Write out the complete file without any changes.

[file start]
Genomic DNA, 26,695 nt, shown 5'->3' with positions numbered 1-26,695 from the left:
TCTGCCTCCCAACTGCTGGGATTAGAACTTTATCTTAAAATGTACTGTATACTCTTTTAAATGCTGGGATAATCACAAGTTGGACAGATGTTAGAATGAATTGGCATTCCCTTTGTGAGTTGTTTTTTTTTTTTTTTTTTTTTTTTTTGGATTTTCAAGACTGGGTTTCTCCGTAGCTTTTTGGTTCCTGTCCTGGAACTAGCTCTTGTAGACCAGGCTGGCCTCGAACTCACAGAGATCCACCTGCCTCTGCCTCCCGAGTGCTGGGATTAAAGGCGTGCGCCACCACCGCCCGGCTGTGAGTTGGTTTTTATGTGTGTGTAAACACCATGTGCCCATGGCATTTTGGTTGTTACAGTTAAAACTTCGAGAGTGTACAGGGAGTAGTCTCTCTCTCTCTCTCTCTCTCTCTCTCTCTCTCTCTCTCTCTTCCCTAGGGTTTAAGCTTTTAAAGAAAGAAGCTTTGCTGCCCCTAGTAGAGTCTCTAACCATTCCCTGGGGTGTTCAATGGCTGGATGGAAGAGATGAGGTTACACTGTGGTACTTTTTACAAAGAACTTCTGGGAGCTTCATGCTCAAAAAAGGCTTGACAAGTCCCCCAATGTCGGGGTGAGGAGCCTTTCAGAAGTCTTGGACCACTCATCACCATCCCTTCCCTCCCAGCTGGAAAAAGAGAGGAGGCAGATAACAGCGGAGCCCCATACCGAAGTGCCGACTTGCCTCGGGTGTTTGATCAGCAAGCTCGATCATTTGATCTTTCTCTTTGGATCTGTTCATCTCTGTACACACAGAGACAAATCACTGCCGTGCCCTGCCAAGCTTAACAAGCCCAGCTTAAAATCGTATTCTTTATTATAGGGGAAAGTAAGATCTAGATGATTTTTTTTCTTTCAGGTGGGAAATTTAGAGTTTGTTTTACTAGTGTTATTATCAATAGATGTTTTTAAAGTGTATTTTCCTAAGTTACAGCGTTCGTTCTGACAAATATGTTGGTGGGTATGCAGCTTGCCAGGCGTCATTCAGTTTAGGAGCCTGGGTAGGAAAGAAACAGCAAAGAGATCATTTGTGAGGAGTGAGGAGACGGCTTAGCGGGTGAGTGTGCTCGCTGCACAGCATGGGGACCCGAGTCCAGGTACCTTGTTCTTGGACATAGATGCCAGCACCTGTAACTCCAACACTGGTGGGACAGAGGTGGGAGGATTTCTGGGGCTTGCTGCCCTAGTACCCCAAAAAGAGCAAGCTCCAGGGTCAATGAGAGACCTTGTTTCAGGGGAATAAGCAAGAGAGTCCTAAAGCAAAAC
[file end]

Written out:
Genomic DNA, 26,695 nt, shown 5'->3' with positions numbered 1-26,695 from the left:
TCTGCCTCCCAACTGCTGGGATTAGAACTTTATCTTAAAATGTACTGTATACTCTTTTAAATGCTGGGATAATCACAAGTTGGACAGATGTTAGAATGAATTGGCATTCCCTTTGTGAGTTGTTTTTTTTTTTTTTTTTTTTTTTTTTGGATTTTCAAGACTGGGTTTCTCCGTAGCTTTTTGGTTCCTGTCCTGGAACTAGCTCTTGTAGACCAGGCTGGCCTCGAACTCACAGAGATCCACCTGCCTCTGCCTCCCGAGTGCTGGGATTAAAGGCGTGCGCCACCACCGCCCGGCTGTGAGTTGGTTTTTATGTGTGTGTAAACACCATGTGCCCATGGCATTTTGGTTGTTACAGTTAAAACTTCGAGAGTGTACAGGGAGTAGTCTCTCTCTCTCTCTCTCTCTCTCTCTCTCTCTCTCTCTCTCTTCCCTAGGGTTTAAGCTTTTAAAGAAAGAAGCTTTGCTGCCCCTAGTAGAGTCTCTAACCATTCCCTGGGGTGTTCAATGGCTGGATGGAAGAGATGAGGTTACACTGTGGTACTTTTTACAAAGAACTTCTGGGAGCTTCATGCTCAAAAAAGGCTTGACAAGTCCCCCAATGTCGGGGTGAGGAGCCTTTCAGAAGTCTTGGACCACTCATCACCATCCCTTCCCTCCCAGCTGGAAAAAGAGAGGAGGCAGATAACAGCGGAGCCCCATACCGAAGTGCCGACTTGCCTCGGGTGTTTGATCAGCAAGCTCGATCATTTGATCTTTCTCTTTGGATCTGTTCATCTCTGTACACACAGAGACAAATCACTGCCGTGCCCTGCCAAGCTTAACAAGCCCAGCTTAAAATCGTATTCTTTATTATAGGGGAAAGTAAGATCTAGATGATTTTTTTTCTTTCAGGTGGGAAATTTAGAGTTTGTTTTACTAGTGTTATTATCAATAGATGTTTTTAAAGTGTATTTTCCTAAGTTACAGCGTTCGTTCTGACAAATATGTTGGTGGGTATGCAGCTTGCCAGGCGTCATTCAGTTTAGGAGCCTGGGTAGGAAAGAAACAGCAAAGAGATCATTTGTGAGGAGTGAGGAGACGGCTTAGCGGGTGAGTGTGCTCGCTGCACAGCATGGGGACCCGAGTCCAGGTACCTTGTTCTTGGACATAGATGCCAGCACCTGTAACTCCAACACTGGTGGGACAGAGGTGGGAGGATTTCTGGGGCTTGCTGCCCTAGTACCCCAAAAAGAGCAAGCTCCAGGGTCAATGAGAGACCTTGTTTCAGGGGAATAAGCAAGAGAGTCCTAAAGCAAAAC